France, Macron sells 80 fighters to the Arab Emirates for 16 billion euros. Then he goes to the Gulf and meets Bin Salman. Oppositions: “Shame”

France, Macron sells 80 fighters to the Arab Emirates for 16 billion euros. Then he goes to the Gulf and meets Bin Salman. Oppositions: “Shame”
France, Macron sells 80 fighters to the Arab Emirates for 16 billion euros. Then he goes to the Gulf and meets Bin Salman. Oppositions: “Shame”

The France establishes a record contract with United Arab Emirates, to whom it sells 80 fighter of war Gust of the group Dassault. In all 16 billion euros that have already made people discuss. Emmanuel Macron signed it on the occasion of his visit to Expo 2020 in Dubai. This is the most important order obtained abroad for the Rafale since they were marketed in 2004. The French president quoted the agreement on his Twitter account: “Today we are signing the sale of 80 Rafale aircraft with the Arab Emirates. and 12 Caracal helicopters. With confidence, we act together for our safety “.

However, not everyone likes the handshake in the Arab Emirates: the main reason is they have little regard for human rights. “France – protested the ecological candidate in the race for the Elysée in 2022, Yannick Jadot – makes us shame when it arms authoritarian regimes that despise human rights and whose wealth is built on fossil fuels. Paris will shine when its foreign policy is exemplary in the fight for freedom and climate justice ”. For years, France has been criticized for the arms deals signed in the Gulf, also because some of these weapons were used in the conflict in the Yemen, dove Saudi Arabia and allies are suspected of war crimes.

The agreement is even more worrying because, five months before the presidential elections, the president was welcomed with great fanfare by the crown prince of Abu Dhabi Mohammed bin Zayed Al-Nahyane (Mbz) in the honor pavilion of theuniversal exposition. For the president, the provisions on armaments represent “the largest military contract with a French component in our history”. The fighters will be delivered between 2027 and the 2031 and will go to replace the 60 Mirage 2000s acquired in the late 1990s. The Emirates are currently the fifth customer of the French defense industry in the decade 2011-2020, with 4.7 billion euros of orders. In Dubai, Macron was accompanied by a large delegation of ministers, including the foreign minister Jean-Yves Le Drian, Bruno the Mayor (Economy) and Florence Parly (Armed Forces), as well as heads of companies such as Airbus, Thales, Air Liquide or Edf. According to the UAE state news agency Wam, there are a total of 13 agreements and memoranda of understanding signed at Expo. These not only concern weapons but other strategic sectors such as energy and space. Among other things, the agency evokes a memorandum of understanding between the powerful Emirati sovereign fund Mubadala and the French Ministry of Economy. The visit was also an opportunity to extend for ten years, until 2047, the license from the Louvre Abu Dhabi, inaugurated in 2017. In exchange for an allocation of 165 million euros between 2022 and 2023, the Louvre is committed to lending four emblematic works currently top secret to its branch in the Gulf. Macron continued the tour in Qatar. He later headed to Gedda, in Saudi Arabia, for a meeting with the Saudi Crown Prince Mohammed bin Salman: the French president thus becomes the most important Western leader to want to reconnect with the man at the helm of Riyadh, involved in the death of Jamal Khashoggi (the American president Joe Biden, instead, refuses to meet him). A year ago, Macron raised more controversy following his decision to deliver the Grand Cross of the Legion of Honor of the French Republic, the country’s highest honor, to the Egyptian president. Al Sisi: another head of government distant from respect for human rights.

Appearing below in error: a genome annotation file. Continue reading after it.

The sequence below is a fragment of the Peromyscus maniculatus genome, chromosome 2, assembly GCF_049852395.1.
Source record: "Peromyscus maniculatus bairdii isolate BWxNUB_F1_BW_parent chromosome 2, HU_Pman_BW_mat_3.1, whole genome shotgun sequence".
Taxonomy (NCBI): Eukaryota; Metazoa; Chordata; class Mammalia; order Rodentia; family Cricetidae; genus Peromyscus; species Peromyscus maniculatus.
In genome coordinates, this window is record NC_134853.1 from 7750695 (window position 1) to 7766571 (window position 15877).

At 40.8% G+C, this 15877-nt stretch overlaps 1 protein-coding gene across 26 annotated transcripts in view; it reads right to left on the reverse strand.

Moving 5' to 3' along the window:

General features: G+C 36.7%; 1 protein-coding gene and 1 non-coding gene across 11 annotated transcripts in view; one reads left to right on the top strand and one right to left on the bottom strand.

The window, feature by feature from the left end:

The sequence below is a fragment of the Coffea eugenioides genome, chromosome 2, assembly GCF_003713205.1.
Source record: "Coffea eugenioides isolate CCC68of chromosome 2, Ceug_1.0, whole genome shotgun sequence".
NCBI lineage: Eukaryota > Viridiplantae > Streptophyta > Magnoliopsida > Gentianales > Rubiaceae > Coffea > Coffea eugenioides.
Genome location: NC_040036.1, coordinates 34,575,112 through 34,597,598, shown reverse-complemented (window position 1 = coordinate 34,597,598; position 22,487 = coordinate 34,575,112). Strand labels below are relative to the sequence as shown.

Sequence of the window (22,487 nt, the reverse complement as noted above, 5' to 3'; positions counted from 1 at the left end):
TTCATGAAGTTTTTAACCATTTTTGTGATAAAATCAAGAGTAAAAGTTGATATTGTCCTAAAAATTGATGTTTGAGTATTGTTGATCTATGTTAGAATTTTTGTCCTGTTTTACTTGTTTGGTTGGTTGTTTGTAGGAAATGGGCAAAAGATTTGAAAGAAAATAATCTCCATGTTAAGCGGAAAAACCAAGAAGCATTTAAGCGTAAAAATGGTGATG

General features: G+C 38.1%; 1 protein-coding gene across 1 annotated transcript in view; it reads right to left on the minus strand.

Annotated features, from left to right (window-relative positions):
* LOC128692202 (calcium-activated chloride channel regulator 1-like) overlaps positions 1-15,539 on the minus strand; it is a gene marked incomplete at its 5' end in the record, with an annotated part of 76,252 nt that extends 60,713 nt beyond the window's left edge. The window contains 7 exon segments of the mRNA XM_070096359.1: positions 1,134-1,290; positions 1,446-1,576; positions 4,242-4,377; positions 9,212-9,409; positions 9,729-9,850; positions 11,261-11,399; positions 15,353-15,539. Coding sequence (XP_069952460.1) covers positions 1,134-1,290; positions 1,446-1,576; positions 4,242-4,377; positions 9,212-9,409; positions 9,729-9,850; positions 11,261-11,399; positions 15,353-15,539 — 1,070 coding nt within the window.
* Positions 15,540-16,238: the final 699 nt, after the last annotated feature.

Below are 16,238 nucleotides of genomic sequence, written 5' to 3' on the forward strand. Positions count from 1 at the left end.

In fact, the comment of the NGO was not long in coming Human Rights Watch: “The sale of arms and the maintenance of dubious military partnerships in the name of the fight against terrorism and to the detriment of human rights will remain a stain on Macron’s diplomatic budget”. Italy had imposed a stop on the export of missiles and aircraft bombs to Saudi Arabia and the Emirates – a measure which was then partially overcome – which had created a diplomatic crisis with Abu Dhabi. Satisfied with the agreement, however, the French right, including Eric Zemmour, Macron’s rival.

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